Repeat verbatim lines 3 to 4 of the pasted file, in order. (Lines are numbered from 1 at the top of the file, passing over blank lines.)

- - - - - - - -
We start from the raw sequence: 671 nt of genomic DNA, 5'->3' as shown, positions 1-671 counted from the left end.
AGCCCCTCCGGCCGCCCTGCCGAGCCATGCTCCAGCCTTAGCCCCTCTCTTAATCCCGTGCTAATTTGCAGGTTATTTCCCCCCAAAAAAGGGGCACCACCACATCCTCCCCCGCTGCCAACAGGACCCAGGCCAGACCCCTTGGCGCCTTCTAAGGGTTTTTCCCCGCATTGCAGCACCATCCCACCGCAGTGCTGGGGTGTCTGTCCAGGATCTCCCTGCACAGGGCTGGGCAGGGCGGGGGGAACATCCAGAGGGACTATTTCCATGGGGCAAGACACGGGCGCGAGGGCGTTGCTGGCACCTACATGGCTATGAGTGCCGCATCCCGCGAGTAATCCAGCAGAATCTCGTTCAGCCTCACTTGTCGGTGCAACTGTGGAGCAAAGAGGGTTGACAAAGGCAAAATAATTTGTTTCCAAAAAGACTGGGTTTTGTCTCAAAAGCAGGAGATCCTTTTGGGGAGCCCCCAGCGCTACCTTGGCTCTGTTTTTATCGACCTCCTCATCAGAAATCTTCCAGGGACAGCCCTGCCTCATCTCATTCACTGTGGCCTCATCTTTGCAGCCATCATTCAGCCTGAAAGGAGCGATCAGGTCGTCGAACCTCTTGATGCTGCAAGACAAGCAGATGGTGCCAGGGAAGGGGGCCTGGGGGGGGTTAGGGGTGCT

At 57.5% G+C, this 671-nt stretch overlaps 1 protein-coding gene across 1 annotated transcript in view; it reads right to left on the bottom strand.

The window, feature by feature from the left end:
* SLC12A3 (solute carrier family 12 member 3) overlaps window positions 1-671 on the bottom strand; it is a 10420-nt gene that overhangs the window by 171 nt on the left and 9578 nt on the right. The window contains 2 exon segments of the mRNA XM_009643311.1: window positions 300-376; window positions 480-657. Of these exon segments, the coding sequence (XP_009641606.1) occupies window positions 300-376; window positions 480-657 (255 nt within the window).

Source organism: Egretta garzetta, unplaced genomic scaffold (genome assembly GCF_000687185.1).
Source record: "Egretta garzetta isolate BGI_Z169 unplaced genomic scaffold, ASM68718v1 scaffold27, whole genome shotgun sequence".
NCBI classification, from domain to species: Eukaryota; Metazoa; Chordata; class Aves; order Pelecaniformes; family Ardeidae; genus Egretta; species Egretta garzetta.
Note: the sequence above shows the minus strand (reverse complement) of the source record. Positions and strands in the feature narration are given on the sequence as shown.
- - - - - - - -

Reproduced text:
At 57.5% G+C, this 671-nt stretch overlaps 1 protein-coding gene across 1 annotated transcript in view; it reads right to left on the bottom strand.

The window, feature by feature from the left end: